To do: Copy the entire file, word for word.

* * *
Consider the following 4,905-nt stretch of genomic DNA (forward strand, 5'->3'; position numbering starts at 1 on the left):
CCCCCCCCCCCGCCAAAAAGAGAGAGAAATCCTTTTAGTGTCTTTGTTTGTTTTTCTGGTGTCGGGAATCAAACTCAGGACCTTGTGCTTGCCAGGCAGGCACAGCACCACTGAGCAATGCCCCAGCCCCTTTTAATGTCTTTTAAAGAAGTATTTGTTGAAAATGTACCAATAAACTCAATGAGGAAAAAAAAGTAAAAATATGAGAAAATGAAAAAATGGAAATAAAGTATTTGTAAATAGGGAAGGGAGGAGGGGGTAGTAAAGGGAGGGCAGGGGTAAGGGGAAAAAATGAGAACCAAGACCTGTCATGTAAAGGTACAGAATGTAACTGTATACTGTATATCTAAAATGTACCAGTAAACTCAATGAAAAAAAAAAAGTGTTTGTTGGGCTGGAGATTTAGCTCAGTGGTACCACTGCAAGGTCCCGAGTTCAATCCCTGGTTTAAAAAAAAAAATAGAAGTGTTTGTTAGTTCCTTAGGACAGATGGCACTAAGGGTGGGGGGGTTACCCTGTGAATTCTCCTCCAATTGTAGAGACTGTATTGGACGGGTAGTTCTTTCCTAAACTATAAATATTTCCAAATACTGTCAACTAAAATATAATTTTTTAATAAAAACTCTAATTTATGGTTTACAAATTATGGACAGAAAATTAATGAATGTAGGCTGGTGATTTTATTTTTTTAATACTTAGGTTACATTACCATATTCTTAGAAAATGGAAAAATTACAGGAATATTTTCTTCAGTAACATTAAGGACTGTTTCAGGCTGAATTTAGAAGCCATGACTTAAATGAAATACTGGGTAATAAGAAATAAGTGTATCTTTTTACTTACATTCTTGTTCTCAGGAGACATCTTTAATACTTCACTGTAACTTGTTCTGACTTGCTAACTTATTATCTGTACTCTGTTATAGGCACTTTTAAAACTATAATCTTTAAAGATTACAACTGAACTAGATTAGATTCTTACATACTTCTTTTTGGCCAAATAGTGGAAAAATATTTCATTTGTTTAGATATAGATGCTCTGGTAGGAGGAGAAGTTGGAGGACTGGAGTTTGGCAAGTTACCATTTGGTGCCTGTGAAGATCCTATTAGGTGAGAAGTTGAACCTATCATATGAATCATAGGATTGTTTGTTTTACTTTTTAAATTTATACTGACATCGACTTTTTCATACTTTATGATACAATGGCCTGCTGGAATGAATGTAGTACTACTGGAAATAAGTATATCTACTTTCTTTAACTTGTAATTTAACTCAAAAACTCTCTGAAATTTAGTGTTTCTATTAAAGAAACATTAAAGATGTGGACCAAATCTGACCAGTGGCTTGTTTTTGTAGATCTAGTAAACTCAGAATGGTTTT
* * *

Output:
Consider the following 4,905-nt stretch of genomic DNA (forward strand, 5'->3'; position numbering starts at 1 on the left):
CCCCCCCCCCCGCCAAAAAGAGAGAGAAATCCTTTTAGTGTCTTTGTTTGTTTTTCTGGTGTCGGGAATCAAACTCAGGACCTTGTGCTTGCCAGGCAGGCACAGCACCACTGAGCAATGCCCCAGCCCCTTTTAATGTCTTTTAAAGAAGTATTTGTTGAAAATGTACCAATAAACTCAATGAGGAAAAAAAAGTAAAAATATGAGAAAATGAAAAAATGGAAATAAAGTATTTGTAAATAGGGAAGGGAGGAGGGGGTAGTAAAGGGAGGGCAGGGGTAAGGGGAAAAAATGAGAACCAAGACCTGTCATGTAAAGGTACAGAATGTAACTGTATACTGTATATCTAAAATGTACCAGTAAACTCAATGAAAAAAAAAAAGTGTTTGTTGGGCTGGAGATTTAGCTCAGTGGTACCACTGCAAGGTCCCGAGTTCAATCCCTGGTTTAAAAAAAAAAATAGAAGTGTTTGTTAGTTCCTTAGGACAGATGGCACTAAGGGTGGGGGGGTTACCCTGTGAATTCTCCTCCAATTGTAGAGACTGTATTGGACGGGTAGTTCTTTCCTAAACTATAAATATTTCCAAATACTGTCAACTAAAATATAATTTTTTAATAAAAACTCTAATTTATGGTTTACAAATTATGGACAGAAAATTAATGAATGTAGGCTGGTGATTTTATTTTTTTAATACTTAGGTTACATTACCATATTCTTAGAAAATGGAAAAATTACAGGAATATTTTCTTCAGTAACATTAAGGACTGTTTCAGGCTGAATTTAGAAGCCATGACTTAAATGAAATACTGGGTAATAAGAAATAAGTGTATCTTTTTACTTACATTCTTGTTCTCAGGAGACATCTTTAATACTTCACTGTAACTTGTTCTGACTTGCTAACTTATTATCTGTACTCTGTTATAGGCACTTTTAAAACTATAATCTTTAAAGATTACAACTGAACTAGATTAGATTCTTACATACTTCTTTTTGGCCAAATAGTGGAAAAATATTTCATTTGTTTAGATATAGATGCTCTGGTAGGAGGAGAAGTTGGAGGACTGGAGTTTGGCAAGTTACCATTTGGTGCCTGTGAAGATCCTATTAGGTGAGAAGTTGAACCTATCATATGAATCATAGGATTGTTTGTTTTACTTTTTAAATTTATACTGACATCGACTTTTTCATACTTTATGATACAATGGCCTGCTGGAATGAATGTAGTACTACTGGAAATAAGTATATCTACTTTCTTTAACTTGTAATTTAACTCAAAAACTCTCTGAAATTTAGTGTTTCTATTAAAGAAACATTAAAGATGTGGACCAAATCTGACCAGTGGCTTGTTTTTGTAGATCTAGTAAACTCAGAATGGTTTT